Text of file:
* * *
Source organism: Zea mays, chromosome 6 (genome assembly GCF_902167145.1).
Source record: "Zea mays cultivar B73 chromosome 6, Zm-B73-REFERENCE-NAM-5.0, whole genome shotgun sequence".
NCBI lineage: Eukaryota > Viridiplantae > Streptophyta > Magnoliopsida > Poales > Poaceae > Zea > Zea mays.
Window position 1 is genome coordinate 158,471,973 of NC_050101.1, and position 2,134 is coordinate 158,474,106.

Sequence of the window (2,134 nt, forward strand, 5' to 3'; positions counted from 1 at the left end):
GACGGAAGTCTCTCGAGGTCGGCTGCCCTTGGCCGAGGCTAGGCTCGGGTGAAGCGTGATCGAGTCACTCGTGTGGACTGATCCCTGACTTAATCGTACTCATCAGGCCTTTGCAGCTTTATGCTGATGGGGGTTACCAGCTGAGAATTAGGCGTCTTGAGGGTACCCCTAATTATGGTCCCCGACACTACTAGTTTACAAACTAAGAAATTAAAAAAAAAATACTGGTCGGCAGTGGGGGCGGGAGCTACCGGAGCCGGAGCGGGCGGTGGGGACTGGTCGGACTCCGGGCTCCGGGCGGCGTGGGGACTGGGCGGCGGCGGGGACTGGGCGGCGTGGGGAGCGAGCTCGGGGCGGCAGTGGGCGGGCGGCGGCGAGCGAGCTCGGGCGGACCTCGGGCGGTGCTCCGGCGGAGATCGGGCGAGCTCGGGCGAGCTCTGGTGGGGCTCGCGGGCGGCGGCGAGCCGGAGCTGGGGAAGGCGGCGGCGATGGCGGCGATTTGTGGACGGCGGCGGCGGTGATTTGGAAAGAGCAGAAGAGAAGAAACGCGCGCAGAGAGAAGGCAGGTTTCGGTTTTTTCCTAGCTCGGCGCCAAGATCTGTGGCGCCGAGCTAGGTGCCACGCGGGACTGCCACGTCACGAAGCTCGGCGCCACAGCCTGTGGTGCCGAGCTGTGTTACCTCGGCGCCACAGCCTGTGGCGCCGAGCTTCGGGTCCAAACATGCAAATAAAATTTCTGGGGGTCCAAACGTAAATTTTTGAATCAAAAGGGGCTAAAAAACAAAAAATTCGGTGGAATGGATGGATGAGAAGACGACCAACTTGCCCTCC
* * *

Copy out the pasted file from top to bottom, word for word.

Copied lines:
Source organism: Zea mays, chromosome 6 (genome assembly GCF_902167145.1).
Source record: "Zea mays cultivar B73 chromosome 6, Zm-B73-REFERENCE-NAM-5.0, whole genome shotgun sequence".
NCBI lineage: Eukaryota > Viridiplantae > Streptophyta > Magnoliopsida > Poales > Poaceae > Zea > Zea mays.
Window position 1 is genome coordinate 158,471,973 of NC_050101.1, and position 2,134 is coordinate 158,474,106.

Sequence of the window (2,134 nt, forward strand, 5' to 3'; positions counted from 1 at the left end):
GACGGAAGTCTCTCGAGGTCGGCTGCCCTTGGCCGAGGCTAGGCTCGGGTGAAGCGTGATCGAGTCACTCGTGTGGACTGATCCCTGACTTAATCGTACTCATCAGGCCTTTGCAGCTTTATGCTGATGGGGGTTACCAGCTGAGAATTAGGCGTCTTGAGGGTACCCCTAATTATGGTCCCCGACACTACTAGTTTACAAACTAAGAAATTAAAAAAAAAATACTGGTCGGCAGTGGGGGCGGGAGCTACCGGAGCCGGAGCGGGCGGTGGGGACTGGTCGGACTCCGGGCTCCGGGCGGCGTGGGGACTGGGCGGCGGCGGGGACTGGGCGGCGTGGGGAGCGAGCTCGGGGCGGCAGTGGGCGGGCGGCGGCGAGCGAGCTCGGGCGGACCTCGGGCGGTGCTCCGGCGGAGATCGGGCGAGCTCGGGCGAGCTCTGGTGGGGCTCGCGGGCGGCGGCGAGCCGGAGCTGGGGAAGGCGGCGGCGATGGCGGCGATTTGTGGACGGCGGCGGCGGTGATTTGGAAAGAGCAGAAGAGAAGAAACGCGCGCAGAGAGAAGGCAGGTTTCGGTTTTTTCCTAGCTCGGCGCCAAGATCTGTGGCGCCGAGCTAGGTGCCACGCGGGACTGCCACGTCACGAAGCTCGGCGCCACAGCCTGTGGTGCCGAGCTGTGTTACCTCGGCGCCACAGCCTGTGGCGCCGAGCTTCGGGTCCAAACATGCAAATAAAATTTCTGGGGGTCCAAACGTAAATTTTTGAATCAAAAGGGGCTAAAAAACAAAAAATTCGGTGGAATGGATGGATGAGAAGACGACCAACTTGCCCTCC